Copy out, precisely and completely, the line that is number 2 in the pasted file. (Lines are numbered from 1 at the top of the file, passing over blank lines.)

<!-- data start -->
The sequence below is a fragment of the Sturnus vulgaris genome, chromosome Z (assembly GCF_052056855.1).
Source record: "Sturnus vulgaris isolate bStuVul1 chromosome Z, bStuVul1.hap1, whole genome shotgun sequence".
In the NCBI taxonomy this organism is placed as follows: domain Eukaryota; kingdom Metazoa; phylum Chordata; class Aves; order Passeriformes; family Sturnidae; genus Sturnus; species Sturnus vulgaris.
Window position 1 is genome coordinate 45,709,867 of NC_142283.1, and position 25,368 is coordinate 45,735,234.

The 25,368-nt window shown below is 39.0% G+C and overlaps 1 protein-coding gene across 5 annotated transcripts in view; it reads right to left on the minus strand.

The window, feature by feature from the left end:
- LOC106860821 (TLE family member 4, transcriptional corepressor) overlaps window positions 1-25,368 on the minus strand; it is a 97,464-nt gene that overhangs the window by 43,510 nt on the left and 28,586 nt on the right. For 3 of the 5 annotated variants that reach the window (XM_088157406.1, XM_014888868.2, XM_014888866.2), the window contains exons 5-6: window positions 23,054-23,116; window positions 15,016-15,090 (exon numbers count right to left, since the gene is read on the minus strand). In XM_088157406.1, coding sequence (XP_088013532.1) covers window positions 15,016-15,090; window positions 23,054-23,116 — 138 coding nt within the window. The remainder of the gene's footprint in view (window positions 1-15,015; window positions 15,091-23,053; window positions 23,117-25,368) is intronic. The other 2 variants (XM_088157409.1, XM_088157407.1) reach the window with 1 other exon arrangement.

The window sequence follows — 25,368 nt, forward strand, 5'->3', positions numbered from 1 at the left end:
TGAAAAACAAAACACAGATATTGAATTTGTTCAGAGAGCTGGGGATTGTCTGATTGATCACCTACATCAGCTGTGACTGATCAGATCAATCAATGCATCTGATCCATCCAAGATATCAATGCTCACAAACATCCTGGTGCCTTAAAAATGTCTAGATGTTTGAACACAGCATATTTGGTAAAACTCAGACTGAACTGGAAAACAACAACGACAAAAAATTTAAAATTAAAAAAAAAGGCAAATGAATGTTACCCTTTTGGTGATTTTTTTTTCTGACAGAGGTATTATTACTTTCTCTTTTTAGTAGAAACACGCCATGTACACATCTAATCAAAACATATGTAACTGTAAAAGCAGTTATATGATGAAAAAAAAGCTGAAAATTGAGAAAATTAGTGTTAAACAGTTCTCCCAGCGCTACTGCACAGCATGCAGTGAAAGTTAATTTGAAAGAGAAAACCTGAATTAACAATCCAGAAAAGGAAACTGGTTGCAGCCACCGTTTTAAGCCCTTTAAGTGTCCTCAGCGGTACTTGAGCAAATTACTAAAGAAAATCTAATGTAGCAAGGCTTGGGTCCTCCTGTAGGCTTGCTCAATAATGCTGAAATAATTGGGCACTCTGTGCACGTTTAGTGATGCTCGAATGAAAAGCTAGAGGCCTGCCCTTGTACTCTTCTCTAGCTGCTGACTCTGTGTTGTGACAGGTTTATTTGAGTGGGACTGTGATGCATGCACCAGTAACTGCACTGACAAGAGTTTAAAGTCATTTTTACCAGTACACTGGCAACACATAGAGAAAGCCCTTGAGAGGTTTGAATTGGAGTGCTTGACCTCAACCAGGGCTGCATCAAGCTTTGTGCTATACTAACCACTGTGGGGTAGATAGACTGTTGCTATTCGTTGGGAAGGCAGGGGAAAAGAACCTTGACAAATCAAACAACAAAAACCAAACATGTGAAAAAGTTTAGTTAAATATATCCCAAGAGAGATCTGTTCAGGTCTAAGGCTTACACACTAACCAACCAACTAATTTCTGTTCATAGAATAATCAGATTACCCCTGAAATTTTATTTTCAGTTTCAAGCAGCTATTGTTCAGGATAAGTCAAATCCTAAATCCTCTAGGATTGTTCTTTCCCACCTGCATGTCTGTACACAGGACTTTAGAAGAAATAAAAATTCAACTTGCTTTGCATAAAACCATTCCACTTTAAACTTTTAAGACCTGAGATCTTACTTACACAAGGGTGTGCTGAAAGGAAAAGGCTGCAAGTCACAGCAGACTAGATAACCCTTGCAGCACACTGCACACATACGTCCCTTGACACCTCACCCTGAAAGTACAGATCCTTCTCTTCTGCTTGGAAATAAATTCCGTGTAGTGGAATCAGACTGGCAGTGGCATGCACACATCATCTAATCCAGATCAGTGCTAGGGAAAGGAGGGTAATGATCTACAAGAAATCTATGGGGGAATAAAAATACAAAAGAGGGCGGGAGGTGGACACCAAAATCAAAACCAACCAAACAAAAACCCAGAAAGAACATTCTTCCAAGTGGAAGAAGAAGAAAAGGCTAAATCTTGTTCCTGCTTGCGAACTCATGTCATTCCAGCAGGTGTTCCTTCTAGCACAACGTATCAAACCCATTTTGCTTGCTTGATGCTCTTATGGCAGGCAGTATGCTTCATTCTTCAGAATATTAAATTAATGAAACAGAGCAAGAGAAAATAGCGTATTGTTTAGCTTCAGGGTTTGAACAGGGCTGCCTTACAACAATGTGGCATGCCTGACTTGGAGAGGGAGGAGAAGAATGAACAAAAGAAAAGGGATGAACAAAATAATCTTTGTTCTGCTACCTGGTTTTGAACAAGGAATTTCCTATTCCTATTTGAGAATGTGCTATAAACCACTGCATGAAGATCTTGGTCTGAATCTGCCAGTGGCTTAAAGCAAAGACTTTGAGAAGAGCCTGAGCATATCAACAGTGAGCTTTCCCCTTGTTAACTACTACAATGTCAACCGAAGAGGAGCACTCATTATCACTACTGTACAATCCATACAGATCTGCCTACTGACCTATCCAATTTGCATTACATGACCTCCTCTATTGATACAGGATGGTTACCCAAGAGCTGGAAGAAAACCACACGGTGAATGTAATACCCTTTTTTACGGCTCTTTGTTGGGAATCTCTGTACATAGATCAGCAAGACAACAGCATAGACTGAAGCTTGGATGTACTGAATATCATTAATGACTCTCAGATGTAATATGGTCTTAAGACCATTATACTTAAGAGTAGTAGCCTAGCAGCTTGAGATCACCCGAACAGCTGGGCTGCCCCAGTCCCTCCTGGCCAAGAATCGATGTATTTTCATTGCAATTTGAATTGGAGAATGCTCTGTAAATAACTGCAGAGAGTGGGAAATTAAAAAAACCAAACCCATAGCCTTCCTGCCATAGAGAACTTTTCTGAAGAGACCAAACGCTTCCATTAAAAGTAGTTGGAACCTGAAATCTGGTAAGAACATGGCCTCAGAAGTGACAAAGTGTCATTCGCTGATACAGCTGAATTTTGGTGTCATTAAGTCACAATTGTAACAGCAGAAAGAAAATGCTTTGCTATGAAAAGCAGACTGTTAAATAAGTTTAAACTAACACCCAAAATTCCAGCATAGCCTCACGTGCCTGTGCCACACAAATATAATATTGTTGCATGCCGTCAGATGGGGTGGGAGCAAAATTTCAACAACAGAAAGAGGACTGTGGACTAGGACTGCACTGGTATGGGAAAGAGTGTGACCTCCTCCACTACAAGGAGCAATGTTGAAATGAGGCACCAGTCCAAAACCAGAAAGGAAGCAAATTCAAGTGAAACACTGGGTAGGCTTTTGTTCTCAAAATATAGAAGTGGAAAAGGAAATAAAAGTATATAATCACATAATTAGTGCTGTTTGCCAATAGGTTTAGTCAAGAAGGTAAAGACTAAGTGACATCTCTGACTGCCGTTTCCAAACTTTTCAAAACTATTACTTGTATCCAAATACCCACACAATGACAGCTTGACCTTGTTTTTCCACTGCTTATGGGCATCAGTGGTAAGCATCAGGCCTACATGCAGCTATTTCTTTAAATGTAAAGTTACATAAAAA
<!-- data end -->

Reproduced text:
Source record: "Sturnus vulgaris isolate bStuVul1 chromosome Z, bStuVul1.hap1, whole genome shotgun sequence".